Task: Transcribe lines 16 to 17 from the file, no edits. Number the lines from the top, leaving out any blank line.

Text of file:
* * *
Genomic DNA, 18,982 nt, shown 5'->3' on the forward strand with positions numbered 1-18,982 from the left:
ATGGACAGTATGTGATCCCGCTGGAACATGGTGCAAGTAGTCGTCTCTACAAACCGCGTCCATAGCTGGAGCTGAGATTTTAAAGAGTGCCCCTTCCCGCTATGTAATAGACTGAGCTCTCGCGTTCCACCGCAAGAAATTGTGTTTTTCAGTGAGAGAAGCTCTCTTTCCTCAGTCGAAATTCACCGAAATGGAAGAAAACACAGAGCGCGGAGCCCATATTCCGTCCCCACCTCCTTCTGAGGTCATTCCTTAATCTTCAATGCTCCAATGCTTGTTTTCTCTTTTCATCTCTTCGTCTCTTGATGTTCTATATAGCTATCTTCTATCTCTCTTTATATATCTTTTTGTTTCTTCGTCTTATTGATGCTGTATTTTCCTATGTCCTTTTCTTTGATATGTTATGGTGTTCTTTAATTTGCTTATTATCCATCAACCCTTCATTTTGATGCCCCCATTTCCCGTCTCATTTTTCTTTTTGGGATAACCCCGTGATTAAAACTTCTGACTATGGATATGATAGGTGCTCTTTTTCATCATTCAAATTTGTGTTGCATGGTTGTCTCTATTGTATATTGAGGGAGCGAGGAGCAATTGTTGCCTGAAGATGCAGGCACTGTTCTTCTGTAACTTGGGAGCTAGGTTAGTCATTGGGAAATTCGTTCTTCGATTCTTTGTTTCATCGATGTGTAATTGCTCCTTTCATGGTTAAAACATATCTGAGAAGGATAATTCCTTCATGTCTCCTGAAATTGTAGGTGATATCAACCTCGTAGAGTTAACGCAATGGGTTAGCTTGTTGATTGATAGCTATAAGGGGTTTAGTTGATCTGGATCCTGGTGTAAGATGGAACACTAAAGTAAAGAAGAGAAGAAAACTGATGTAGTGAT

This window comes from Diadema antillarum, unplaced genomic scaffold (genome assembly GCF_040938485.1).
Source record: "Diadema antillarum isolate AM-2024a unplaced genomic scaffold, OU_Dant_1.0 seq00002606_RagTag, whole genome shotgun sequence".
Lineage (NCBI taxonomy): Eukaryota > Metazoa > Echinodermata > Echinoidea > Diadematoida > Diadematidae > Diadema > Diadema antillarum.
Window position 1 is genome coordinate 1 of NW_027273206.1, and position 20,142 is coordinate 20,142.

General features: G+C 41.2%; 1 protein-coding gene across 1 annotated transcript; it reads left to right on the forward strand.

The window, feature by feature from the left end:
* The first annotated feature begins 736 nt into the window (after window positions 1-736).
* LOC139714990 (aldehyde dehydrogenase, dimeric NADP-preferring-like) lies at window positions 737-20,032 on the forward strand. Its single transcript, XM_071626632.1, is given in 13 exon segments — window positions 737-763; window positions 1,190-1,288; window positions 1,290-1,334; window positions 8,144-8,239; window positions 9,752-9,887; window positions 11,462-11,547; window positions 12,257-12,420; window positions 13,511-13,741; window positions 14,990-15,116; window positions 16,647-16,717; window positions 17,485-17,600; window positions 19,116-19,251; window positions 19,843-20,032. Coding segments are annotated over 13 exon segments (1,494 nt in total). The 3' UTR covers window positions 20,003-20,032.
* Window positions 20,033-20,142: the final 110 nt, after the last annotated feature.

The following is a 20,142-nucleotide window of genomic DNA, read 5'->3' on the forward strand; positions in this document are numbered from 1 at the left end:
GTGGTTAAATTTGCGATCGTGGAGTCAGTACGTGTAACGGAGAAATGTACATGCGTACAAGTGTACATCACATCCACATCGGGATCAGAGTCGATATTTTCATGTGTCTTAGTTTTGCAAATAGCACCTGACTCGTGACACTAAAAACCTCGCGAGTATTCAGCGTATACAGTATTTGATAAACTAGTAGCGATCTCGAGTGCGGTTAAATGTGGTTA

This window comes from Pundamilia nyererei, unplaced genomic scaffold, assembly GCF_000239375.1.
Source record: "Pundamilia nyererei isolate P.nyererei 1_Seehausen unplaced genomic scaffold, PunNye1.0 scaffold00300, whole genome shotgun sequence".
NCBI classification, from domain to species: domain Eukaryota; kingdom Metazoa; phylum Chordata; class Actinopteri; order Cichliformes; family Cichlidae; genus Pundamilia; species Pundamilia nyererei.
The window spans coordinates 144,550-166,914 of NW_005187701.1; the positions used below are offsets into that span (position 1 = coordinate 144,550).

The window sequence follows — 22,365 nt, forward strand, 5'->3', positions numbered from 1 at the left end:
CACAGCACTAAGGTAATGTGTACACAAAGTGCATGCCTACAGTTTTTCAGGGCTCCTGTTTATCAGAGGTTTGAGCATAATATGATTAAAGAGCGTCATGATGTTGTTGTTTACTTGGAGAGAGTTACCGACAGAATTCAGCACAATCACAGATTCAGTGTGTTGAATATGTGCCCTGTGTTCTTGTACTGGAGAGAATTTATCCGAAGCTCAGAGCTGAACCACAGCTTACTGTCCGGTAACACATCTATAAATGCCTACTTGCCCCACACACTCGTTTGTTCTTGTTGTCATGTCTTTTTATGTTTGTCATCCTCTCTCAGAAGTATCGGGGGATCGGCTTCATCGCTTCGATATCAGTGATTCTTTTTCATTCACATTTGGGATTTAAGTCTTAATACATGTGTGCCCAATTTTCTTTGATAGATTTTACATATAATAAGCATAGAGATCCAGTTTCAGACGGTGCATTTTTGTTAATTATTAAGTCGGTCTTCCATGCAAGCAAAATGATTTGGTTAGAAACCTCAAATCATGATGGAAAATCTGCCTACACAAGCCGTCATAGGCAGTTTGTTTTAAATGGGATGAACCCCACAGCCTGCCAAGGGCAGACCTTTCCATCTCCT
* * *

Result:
NCBI classification, from domain to species: domain Eukaryota; kingdom Metazoa; phylum Chordata; class Actinopteri; order Cichliformes; family Cichlidae; genus Pundamilia; species Pundamilia nyererei.
The window spans coordinates 144,550-166,914 of NW_005187701.1; the positions used below are offsets into that span (position 1 = coordinate 144,550).